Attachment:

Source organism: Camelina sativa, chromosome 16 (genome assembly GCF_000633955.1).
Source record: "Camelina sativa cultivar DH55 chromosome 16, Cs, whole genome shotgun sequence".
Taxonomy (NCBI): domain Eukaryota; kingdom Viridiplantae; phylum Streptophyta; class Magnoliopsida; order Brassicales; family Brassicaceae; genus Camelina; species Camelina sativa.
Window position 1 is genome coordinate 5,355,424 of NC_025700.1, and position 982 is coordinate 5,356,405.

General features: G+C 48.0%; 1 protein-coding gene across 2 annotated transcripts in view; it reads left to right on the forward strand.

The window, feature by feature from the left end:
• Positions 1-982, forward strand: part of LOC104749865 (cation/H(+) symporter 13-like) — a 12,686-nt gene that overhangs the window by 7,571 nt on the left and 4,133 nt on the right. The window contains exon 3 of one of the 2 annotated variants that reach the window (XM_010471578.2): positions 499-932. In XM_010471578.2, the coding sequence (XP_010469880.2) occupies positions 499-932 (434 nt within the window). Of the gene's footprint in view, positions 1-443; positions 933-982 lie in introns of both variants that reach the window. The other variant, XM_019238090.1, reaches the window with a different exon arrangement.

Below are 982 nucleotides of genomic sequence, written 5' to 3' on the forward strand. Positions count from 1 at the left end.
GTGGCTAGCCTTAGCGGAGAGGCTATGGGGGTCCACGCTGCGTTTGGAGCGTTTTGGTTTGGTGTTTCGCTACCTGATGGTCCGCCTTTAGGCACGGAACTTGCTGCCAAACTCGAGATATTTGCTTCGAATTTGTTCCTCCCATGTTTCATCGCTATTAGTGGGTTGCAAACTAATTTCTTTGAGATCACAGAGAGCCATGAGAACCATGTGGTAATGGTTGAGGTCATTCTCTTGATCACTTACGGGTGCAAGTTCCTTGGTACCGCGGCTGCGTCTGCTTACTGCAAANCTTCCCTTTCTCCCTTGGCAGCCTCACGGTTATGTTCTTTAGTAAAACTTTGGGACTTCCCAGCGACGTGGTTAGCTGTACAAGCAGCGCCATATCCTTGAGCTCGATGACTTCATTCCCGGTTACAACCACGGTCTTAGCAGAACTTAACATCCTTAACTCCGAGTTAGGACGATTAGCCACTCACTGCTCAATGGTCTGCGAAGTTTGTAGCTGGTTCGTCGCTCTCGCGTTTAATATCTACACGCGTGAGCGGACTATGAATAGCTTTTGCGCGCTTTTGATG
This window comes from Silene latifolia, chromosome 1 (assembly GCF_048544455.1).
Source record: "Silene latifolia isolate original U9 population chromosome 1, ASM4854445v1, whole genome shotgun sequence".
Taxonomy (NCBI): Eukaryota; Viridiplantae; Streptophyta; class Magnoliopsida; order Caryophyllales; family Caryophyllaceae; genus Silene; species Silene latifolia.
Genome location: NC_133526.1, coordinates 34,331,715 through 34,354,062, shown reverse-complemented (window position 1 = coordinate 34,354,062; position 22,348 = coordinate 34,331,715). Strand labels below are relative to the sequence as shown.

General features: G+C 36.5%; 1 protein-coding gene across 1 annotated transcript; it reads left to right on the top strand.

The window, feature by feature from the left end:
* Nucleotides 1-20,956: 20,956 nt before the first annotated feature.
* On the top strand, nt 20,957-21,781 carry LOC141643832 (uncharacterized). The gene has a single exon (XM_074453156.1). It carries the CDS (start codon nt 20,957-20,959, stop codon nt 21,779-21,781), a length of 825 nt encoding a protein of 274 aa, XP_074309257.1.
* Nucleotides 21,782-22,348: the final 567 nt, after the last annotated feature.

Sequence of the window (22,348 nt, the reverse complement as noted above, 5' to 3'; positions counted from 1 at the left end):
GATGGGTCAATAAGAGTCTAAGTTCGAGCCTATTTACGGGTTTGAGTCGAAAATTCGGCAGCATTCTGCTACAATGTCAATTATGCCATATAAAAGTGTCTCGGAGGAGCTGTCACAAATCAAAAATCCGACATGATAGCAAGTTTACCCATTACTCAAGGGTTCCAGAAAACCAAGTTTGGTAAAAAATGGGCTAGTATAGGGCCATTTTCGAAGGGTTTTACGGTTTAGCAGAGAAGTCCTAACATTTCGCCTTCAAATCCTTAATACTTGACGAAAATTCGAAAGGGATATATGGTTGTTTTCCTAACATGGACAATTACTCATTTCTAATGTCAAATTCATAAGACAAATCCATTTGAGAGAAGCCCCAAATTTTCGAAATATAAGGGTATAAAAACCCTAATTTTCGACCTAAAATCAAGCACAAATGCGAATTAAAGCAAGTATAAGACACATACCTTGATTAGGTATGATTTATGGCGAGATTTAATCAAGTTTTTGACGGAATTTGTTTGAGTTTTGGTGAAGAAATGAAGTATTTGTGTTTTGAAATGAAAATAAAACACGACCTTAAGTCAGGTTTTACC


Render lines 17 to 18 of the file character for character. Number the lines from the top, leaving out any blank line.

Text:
* On the top strand, nt 20,957-21,781 carry LOC141643832 (uncharacterized). The gene has a single exon (XM_074453156.1). It carries the CDS (start codon nt 20,957-20,959, stop codon nt 21,779-21,781), a length of 825 nt encoding a protein of 274 aa, XP_074309257.1.
* Nucleotides 21,782-22,348: the final 567 nt, after the last annotated feature.